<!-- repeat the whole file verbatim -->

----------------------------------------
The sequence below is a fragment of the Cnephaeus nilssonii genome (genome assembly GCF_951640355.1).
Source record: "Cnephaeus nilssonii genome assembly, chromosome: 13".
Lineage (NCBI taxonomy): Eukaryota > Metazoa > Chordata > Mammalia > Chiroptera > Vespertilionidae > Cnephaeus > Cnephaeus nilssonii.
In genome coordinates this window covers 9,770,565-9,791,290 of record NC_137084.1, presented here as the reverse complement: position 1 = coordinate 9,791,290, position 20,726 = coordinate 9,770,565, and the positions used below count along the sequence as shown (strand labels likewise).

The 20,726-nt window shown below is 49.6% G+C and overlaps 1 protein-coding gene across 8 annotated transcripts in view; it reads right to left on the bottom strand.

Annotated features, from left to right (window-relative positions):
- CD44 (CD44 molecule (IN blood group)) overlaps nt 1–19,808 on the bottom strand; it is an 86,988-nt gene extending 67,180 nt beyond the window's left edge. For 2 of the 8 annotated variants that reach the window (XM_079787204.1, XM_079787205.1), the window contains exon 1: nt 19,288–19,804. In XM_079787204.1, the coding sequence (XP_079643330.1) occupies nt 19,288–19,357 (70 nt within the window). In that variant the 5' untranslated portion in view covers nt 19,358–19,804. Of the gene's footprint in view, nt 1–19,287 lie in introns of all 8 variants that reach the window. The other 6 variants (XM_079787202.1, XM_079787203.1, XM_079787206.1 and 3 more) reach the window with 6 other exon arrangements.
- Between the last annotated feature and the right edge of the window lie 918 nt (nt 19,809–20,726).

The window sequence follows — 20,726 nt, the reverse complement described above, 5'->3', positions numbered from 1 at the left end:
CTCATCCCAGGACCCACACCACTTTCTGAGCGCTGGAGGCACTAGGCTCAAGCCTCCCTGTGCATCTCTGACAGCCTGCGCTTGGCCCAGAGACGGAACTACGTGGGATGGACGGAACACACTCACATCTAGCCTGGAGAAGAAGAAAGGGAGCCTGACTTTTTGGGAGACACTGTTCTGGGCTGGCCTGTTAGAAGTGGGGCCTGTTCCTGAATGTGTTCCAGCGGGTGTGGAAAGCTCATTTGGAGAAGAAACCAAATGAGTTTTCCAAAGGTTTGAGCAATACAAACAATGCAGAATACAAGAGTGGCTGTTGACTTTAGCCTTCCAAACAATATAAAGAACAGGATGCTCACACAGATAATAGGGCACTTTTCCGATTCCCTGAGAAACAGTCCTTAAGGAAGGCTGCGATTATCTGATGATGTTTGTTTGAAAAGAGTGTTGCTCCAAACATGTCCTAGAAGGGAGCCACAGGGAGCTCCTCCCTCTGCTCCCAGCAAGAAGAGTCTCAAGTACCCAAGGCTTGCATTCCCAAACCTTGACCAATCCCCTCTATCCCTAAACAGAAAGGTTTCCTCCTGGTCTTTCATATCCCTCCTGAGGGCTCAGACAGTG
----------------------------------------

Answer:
The sequence below is a fragment of the Cnephaeus nilssonii genome (genome assembly GCF_951640355.1).
Source record: "Cnephaeus nilssonii genome assembly, chromosome: 13".
Lineage (NCBI taxonomy): Eukaryota > Metazoa > Chordata > Mammalia > Chiroptera > Vespertilionidae > Cnephaeus > Cnephaeus nilssonii.
In genome coordinates this window covers 9,770,565-9,791,290 of record NC_137084.1, presented here as the reverse complement: position 1 = coordinate 9,791,290, position 20,726 = coordinate 9,770,565, and the positions used below count along the sequence as shown (strand labels likewise).

The 20,726-nt window shown below is 49.6% G+C and overlaps 1 protein-coding gene across 8 annotated transcripts in view; it reads right to left on the bottom strand.

Annotated features, from left to right (window-relative positions):
- CD44 (CD44 molecule (IN blood group)) overlaps nt 1–19,808 on the bottom strand; it is an 86,988-nt gene extending 67,180 nt beyond the window's left edge. For 2 of the 8 annotated variants that reach the window (XM_079787204.1, XM_079787205.1), the window contains exon 1: nt 19,288–19,804. In XM_079787204.1, the coding sequence (XP_079643330.1) occupies nt 19,288–19,357 (70 nt within the window). In that variant the 5' untranslated portion in view covers nt 19,358–19,804. Of the gene's footprint in view, nt 1–19,287 lie in introns of all 8 variants that reach the window. The other 6 variants (XM_079787202.1, XM_079787203.1, XM_079787206.1 and 3 more) reach the window with 6 other exon arrangements.
- Between the last annotated feature and the right edge of the window lie 918 nt (nt 19,809–20,726).

The window sequence follows — 20,726 nt, the reverse complement described above, 5'->3', positions numbered from 1 at the left end:
CTCATCCCAGGACCCACACCACTTTCTGAGCGCTGGAGGCACTAGGCTCAAGCCTCCCTGTGCATCTCTGACAGCCTGCGCTTGGCCCAGAGACGGAACTACGTGGGATGGACGGAACACACTCACATCTAGCCTGGAGAAGAAGAAAGGGAGCCTGACTTTTTGGGAGACACTGTTCTGGGCTGGCCTGTTAGAAGTGGGGCCTGTTCCTGAATGTGTTCCAGCGGGTGTGGAAAGCTCATTTGGAGAAGAAACCAAATGAGTTTTCCAAAGGTTTGAGCAATACAAACAATGCAGAATACAAGAGTGGCTGTTGACTTTAGCCTTCCAAACAATATAAAGAACAGGATGCTCACACAGATAATAGGGCACTTTTCCGATTCCCTGAGAAACAGTCCTTAAGGAAGGCTGCGATTATCTGATGATGTTTGTTTGAAAAGAGTGTTGCTCCAAACATGTCCTAGAAGGGAGCCACAGGGAGCTCCTCCCTCTGCTCCCAGCAAGAAGAGTCTCAAGTACCCAAGGCTTGCATTCCCAAACCTTGACCAATCCCCTCTATCCCTAAACAGAAAGGTTTCCTCCTGGTCTTTCATATCCCTCCTGAGGGCTCAGACAGTG